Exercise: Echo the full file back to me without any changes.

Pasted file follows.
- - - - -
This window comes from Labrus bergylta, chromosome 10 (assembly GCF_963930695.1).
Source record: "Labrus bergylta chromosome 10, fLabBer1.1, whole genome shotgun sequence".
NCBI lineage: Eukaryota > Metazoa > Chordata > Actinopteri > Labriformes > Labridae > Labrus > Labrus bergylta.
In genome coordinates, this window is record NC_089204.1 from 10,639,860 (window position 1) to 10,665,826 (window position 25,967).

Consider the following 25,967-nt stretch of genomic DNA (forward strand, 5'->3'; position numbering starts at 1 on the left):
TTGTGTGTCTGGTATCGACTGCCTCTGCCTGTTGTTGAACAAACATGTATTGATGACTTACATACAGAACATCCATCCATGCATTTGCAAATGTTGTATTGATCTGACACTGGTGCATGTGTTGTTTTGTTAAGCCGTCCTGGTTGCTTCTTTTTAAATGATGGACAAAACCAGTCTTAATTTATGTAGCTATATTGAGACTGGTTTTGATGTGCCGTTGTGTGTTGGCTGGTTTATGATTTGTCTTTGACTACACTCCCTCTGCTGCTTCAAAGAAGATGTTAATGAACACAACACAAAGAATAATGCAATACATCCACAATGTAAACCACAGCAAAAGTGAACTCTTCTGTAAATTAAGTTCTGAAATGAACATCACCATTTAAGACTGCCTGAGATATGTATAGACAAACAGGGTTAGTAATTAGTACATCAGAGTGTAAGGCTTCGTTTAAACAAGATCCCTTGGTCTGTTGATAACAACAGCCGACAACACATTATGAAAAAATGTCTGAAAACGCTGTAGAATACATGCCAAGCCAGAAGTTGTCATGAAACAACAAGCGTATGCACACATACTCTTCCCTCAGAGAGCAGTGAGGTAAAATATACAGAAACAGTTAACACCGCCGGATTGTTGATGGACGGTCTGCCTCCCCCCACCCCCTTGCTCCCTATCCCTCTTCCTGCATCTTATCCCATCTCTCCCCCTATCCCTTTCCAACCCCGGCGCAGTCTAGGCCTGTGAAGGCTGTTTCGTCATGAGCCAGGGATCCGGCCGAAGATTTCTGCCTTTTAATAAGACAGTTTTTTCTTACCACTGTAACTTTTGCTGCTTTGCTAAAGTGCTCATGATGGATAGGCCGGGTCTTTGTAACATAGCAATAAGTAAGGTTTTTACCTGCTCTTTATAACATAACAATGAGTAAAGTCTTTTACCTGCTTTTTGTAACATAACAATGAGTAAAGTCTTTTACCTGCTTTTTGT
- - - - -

This window comes from Labrus bergylta, chromosome 10 (assembly GCF_963930695.1).
Source record: "Labrus bergylta chromosome 10, fLabBer1.1, whole genome shotgun sequence".
NCBI lineage: Eukaryota > Metazoa > Chordata > Actinopteri > Labriformes > Labridae > Labrus > Labrus bergylta.
In genome coordinates, this window is record NC_089204.1 from 10,639,860 (window position 1) to 10,665,826 (window position 25,967).

Consider the following 25,967-nt stretch of genomic DNA (forward strand, 5'->3'; position numbering starts at 1 on the left):
TTGTGTGTCTGGTATCGACTGCCTCTGCCTGTTGTTGAACAAACATGTATTGATGACTTACATACAGAACATCCATCCATGCATTTGCAAATGTTGTATTGATCTGACACTGGTGCATGTGTTGTTTTGTTAAGCCGTCCTGGTTGCTTCTTTTTAAATGATGGACAAAACCAGTCTTAATTTATGTAGCTATATTGAGACTGGTTTTGATGTGCCGTTGTGTGTTGGCTGGTTTATGATTTGTCTTTGACTACACTCCCTCTGCTGCTTCAAAGAAGATGTTAATGAACACAACACAAAGAATAATGCAATACATCCACAATGTAAACCACAGCAAAAGTGAACTCTTCTGTAAATTAAGTTCTGAAATGAACATCACCATTTAAGACTGCCTGAGATATGTATAGACAAACAGGGTTAGTAATTAGTACATCAGAGTGTAAGGCTTCGTTTAAACAAGATCCCTTGGTCTGTTGATAACAACAGCCGACAACACATTATGAAAAAATGTCTGAAAACGCTGTAGAATACATGCCAAGCCAGAAGTTGTCATGAAACAACAAGCGTATGCACACATACTCTTCCCTCAGAGAGCAGTGAGGTAAAATATACAGAAACAGTTAACACCGCCGGATTGTTGATGGACGGTCTGCCTCCCCCCACCCCCTTGCTCCCTATCCCTCTTCCTGCATCTTATCCCATCTCTCCCCCTATCCCTTTCCAACCCCGGCGCAGTCTAGGCCTGTGAAGGCTGTTTCGTCATGAGCCAGGGATCCGGCCGAAGATTTCTGCCTTTTAATAAGACAGTTTTTTCTTACCACTGTAACTTTTGCTGCTTTGCTAAAGTGCTCATGATGGATAGGCCGGGTCTTTGTAACATAGCAATAAGTAAGGTTTTTACCTGCTCTTTATAACATAACAATGAGTAAAGTCTTTTACCTGCTTTTTGTAACATAACAATGAGTAAAGTCTTTTACCTGCTTTTTGT